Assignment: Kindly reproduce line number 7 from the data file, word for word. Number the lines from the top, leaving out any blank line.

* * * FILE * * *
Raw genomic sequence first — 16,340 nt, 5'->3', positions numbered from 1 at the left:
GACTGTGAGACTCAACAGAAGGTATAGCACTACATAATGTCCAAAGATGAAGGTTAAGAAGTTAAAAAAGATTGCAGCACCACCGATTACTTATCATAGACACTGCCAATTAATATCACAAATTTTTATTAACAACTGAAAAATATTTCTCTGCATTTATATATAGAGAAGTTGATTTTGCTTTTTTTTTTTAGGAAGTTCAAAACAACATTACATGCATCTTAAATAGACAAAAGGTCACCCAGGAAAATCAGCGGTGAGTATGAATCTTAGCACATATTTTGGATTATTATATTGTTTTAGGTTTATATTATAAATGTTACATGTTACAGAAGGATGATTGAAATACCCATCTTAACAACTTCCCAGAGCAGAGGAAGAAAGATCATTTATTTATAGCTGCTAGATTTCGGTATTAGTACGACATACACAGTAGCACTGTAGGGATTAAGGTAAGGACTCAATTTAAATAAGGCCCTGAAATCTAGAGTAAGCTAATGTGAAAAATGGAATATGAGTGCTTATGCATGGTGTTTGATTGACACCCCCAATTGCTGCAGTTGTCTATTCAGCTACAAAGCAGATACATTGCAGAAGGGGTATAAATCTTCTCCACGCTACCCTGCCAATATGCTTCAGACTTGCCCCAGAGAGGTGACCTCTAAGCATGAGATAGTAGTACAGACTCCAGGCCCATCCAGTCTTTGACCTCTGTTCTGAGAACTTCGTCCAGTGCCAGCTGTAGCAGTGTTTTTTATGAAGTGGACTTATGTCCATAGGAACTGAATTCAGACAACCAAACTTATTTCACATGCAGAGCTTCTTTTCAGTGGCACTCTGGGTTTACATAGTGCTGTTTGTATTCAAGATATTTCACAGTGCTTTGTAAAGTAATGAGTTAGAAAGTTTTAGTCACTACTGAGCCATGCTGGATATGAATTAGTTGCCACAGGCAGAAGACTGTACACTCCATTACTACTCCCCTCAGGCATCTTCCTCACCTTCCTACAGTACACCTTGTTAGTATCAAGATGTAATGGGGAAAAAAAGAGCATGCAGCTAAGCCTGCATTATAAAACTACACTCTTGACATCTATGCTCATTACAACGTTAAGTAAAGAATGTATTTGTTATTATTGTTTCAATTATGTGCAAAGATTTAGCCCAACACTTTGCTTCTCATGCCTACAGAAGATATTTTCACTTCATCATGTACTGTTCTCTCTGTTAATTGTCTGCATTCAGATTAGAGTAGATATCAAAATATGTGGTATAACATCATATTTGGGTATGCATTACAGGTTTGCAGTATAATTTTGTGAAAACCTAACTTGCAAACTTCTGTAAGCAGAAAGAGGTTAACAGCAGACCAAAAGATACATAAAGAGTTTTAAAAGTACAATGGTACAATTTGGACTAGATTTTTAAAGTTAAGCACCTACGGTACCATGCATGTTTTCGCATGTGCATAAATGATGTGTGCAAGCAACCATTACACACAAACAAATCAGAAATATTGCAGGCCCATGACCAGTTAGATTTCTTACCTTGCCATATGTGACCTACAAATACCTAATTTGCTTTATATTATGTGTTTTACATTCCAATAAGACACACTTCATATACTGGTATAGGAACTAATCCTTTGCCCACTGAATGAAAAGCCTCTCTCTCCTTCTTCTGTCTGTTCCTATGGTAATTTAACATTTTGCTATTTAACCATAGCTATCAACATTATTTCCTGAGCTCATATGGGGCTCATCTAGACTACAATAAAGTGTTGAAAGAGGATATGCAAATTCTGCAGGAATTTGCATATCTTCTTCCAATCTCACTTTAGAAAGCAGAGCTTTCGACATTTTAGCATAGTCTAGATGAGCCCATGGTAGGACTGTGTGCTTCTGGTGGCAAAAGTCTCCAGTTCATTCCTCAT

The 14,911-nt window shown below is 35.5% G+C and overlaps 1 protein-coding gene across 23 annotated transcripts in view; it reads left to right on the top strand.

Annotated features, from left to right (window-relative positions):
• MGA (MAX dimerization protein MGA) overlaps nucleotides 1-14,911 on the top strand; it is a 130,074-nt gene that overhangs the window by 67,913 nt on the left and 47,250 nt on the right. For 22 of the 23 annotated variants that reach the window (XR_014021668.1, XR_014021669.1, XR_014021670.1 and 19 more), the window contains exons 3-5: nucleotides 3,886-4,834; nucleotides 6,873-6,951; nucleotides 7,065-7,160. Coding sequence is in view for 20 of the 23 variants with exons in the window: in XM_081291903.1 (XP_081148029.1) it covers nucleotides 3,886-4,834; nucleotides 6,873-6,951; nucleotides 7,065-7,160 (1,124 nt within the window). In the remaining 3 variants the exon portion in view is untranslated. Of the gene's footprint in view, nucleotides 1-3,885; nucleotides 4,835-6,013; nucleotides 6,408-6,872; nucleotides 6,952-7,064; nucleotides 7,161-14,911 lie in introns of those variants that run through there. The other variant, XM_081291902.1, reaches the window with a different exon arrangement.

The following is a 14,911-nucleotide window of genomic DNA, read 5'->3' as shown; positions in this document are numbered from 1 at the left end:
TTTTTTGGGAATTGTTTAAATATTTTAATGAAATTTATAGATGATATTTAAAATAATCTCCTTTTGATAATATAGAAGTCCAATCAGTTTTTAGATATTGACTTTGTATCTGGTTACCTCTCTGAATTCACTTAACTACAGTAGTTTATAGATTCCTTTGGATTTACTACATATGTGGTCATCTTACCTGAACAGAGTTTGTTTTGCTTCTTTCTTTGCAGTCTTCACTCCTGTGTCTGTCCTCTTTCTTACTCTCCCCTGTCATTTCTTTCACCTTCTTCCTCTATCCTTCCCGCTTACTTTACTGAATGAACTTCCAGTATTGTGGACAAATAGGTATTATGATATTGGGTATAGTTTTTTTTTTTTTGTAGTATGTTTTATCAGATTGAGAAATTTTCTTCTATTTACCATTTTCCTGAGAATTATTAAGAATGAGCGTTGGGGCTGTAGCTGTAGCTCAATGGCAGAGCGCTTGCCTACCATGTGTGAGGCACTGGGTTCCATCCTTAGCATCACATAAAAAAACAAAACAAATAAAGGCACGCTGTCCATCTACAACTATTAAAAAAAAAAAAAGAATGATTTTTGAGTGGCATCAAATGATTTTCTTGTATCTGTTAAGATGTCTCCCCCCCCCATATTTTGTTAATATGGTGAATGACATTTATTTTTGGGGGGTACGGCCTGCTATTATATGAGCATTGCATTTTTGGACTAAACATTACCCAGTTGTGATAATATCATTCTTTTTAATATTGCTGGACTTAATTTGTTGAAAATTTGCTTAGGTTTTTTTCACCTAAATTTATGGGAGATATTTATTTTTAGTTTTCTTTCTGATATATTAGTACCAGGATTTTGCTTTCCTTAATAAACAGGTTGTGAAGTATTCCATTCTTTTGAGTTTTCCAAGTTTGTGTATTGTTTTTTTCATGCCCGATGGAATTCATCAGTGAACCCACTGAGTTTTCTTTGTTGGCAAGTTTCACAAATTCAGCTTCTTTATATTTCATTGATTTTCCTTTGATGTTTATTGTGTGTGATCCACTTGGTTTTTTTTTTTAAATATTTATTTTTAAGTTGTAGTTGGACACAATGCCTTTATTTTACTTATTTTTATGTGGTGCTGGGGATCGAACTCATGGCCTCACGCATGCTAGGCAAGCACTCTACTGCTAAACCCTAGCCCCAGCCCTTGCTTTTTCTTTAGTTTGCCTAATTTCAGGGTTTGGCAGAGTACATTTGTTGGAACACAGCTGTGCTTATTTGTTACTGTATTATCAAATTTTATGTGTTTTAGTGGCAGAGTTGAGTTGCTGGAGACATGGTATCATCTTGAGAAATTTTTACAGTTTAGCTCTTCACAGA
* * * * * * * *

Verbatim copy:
TTTTTTGGGAATTGTTTAAATATTTTAATGAAATTTATAGATGATATTTAAAATAATCTCCTTTTGATAATATAGAAGTCCAATCAGTTTTTAGATATTGACTTTGTATCTGGTTACCTCTCTGAATTCACTTAACTACAGTAGTTTATAGATTCCTTTGGATTTACTACATATGTGGTCATCTTACCTGAACAGAGTTTGTTTTGCTTCTTTCTTTGCAGTCTTCACTCCTGTGTCTGTCCTCTTTCTTACTCTCCCCTGTCATTTCTTTCACCTTCTTCCTCTATCCTTCCCGCTTACTTTACTGAATGAACTTCCAGTATTGTGGACAAATAGGTATTATGATATTGGGTATAGTTTTTTTTTTTTTGTAGTATGTTTTATCAGATTGAGAAATTTTCTTCTATTTACCATTTTCCTGAGAATTATTAAGAATGAGCGTTGGGGCTGTAGCTGTAGCTCAATGGCAGAGCGCTTGCCTACCATGTGTGAGGCACTGGGTTCCATCCTTAGCATCACATAAAAAAACAAAACAAATAAAGGCACGCTGTCCATCTACAACTATTAAAAAAAAAAAAAGAATGATTTTTGAGTGGCATCAAATGATTTTCTTGTATCTGTTAAGATGTCTCCCCCCCCCATATTTTGTTAATATGGTGAATGACATTTATTTTTGGGGGGTACGGCCTGCTATTATATGAGCATTGCATTTTTGGACTAAACATTACCCAGTTGTGATAATATCATTCTTTTTAATATTGCTGGACTTAATTTGTTGAAAATTTGCTTAGGTTTTTTTCACCTAAATTTATGGGAGATATTTATTTTTAGTTTTCTTTCTGATATATTAGTACCAGGATTTTGCTTTCCTTAATAAACAGGTTGTGAAGTATTCCATTCTTTTGAGTTTTCCAAGTTTGTGTATTGTTTTTTTCATGCCCGATGGAATTCATCAGTGAACCCACTGAGTTTTCTTTGTTGGCAAGTTTCACAAATTCAGCTTCTTTATATTTCATTGATTTTCCTTTGATGTTTATTGTGTGTGATCCACTTGGTTTTTTTTTTTAAATATTTATTTTTAAGTTGTAGTTGGACACAATGCCTTTATTTTACTTATTTTTATGTGGTGCTGGGGATCGAACTCATGGCCTCACGCATGCTAGGCAAGCACTCTACTGCTAAACCCTAGCCCCAGCCCTTGCTTTTTCTTTAGTTTGCCTAATTTCAGGGTTTGGCAGAGTACATTTGTTGGAACACAGCTGTGCTTATTTGTTACTGTATTATCAAATTTTATGTGTTTTAGTGGCAGAGTTGAGTTGCTGGAGACATGGTATCATCTTGAGAAATTTTTACAGTTTAGCTCTTCACAGA